2d. Because the balance alleged to be due on an unpaid bill of exchange, given by Colin Mitchell, which was not secured by the mortgage, together with damages and interest, are allowed in the decree.
3d. Because the court refused to allow a deduction of 375 to be made from the amount due on the mortgage, notwithstanding the written acknowledgment of John Forbes that such deduction should be made.
4th. Because the court refused to allow, as a payment on the mortgage, the sum of thirteen thousand three hundred and fifty-seven dollars and seventy-three cents, received from the appellants by Thomas M. Blount, the agent and attorney of John Innerarity.
5th. Because costs are decreed against the appellants.
The date of the letters of administration is not in the record, but it must have been between 1835 and 1837.
1. Interest upon the two instalments.
The condition of the property was and is notorious. It was wild land, inhabited by Indians, and the record shows it. In the former case, which has been referred to, it is true that there was an averment that the parties had been in undisputed possession, but it was inserted merely to give the court jurisdiction, and is contradicted by the evidence. The Indians were quiet whilst the Spanish government lasted, but became turbulent as soon as the change took place. The purchasers could not get possession of the property. By the civil law, interest is not payable, although a term be fixed for payment, which term has expired, unless the purchaser is put into possession, or the thing purchased is capable of producing fruits. 1 Domat, p. 397, 2d ed., tit. 5, sec. 1, art. 3.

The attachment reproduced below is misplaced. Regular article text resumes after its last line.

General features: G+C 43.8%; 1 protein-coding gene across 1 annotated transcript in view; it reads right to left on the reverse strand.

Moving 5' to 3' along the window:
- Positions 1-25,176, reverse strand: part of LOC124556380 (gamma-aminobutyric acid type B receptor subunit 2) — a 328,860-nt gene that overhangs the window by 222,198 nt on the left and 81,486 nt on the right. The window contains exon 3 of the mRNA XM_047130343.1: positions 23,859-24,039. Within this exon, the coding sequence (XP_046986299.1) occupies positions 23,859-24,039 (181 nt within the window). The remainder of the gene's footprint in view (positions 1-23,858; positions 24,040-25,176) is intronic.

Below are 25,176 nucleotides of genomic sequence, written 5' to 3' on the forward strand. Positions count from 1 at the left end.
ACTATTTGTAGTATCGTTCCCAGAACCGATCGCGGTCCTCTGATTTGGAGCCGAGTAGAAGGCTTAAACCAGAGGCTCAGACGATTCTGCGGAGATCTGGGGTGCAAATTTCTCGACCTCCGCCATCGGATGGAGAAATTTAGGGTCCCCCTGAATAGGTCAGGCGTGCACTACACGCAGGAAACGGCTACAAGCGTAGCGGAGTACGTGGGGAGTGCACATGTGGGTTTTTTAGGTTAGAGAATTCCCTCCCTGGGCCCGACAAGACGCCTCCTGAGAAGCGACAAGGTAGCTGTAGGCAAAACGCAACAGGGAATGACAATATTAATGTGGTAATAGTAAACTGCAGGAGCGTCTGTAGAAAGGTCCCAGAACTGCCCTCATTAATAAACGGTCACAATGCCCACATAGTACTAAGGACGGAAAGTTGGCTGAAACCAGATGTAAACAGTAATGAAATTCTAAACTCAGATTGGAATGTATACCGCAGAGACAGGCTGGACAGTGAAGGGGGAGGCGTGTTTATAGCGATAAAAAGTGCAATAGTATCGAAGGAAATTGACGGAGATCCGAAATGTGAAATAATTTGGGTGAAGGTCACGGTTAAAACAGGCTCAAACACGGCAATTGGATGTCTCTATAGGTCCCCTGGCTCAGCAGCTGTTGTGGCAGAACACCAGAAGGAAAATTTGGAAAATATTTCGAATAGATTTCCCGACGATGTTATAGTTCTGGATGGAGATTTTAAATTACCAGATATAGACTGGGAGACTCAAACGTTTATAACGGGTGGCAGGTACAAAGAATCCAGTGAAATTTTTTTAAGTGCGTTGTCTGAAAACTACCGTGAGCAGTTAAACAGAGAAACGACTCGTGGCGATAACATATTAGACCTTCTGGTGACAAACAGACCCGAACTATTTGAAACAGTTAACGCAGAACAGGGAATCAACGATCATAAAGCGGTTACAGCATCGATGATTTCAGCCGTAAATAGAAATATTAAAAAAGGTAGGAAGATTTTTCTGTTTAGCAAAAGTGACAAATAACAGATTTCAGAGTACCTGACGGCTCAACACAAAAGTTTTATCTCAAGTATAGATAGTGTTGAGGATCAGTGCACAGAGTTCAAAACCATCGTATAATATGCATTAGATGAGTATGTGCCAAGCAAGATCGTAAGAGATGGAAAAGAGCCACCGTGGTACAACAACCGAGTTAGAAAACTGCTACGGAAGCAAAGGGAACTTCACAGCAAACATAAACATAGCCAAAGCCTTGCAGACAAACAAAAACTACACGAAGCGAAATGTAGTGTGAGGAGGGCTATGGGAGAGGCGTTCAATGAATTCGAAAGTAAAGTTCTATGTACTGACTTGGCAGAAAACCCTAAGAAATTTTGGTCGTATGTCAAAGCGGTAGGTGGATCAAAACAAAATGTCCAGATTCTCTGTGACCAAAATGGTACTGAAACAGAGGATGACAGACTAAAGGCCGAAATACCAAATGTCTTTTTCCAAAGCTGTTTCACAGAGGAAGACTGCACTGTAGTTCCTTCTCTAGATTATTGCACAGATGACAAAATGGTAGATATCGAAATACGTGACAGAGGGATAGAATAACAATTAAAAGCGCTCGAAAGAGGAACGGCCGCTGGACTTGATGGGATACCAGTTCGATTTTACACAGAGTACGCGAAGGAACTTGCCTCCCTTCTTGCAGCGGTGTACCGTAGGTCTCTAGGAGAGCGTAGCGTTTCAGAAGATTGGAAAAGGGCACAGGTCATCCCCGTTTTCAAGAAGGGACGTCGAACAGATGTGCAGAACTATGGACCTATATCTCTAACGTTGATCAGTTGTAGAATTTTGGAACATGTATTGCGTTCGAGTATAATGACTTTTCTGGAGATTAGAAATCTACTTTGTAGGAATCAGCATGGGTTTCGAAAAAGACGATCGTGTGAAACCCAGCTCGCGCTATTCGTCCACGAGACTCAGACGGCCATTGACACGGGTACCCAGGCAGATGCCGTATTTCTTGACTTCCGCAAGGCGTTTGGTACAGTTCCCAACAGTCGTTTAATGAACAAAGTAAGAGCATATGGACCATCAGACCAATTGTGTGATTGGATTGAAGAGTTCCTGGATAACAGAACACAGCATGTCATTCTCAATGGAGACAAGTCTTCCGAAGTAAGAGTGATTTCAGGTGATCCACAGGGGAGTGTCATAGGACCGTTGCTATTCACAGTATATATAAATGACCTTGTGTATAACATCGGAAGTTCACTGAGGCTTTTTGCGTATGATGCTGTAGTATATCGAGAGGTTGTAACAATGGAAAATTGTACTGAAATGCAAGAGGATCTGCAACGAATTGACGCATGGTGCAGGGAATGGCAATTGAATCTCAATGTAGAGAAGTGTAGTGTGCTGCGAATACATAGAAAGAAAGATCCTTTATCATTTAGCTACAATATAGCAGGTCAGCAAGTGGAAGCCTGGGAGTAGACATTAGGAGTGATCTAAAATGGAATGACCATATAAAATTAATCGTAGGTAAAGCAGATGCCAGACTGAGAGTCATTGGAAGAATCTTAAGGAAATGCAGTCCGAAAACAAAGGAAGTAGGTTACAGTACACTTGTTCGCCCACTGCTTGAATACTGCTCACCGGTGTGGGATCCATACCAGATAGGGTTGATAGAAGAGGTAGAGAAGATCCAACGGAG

The Spanish law must govern the case. But the same doctrine is maintained in our country. 2 Wash. C. C. Rep. 253.
In Domat, p. 398, art. 5, it is said that if the cause produces no revenue, interest is due only where there is a demand. This court will officially take notice of acts of Congress and treaties, and these prohibit any exercise of ownership by claimants until the title is settled. It has been said that there was no warranty in the deed. But by the civil law a warranty is implied. 1 Domat, p. 75, tit. 2, sec. 10; ibid. p. 76.
By our own law, any disturbance would be a ground for an injunction to stay the collection of the purchase-money. 2 Johns. Ch. R. 546.
Interest is given for money which is due and payable. But if it is not payable, according to the above case in Johnson, then no interest can be charged.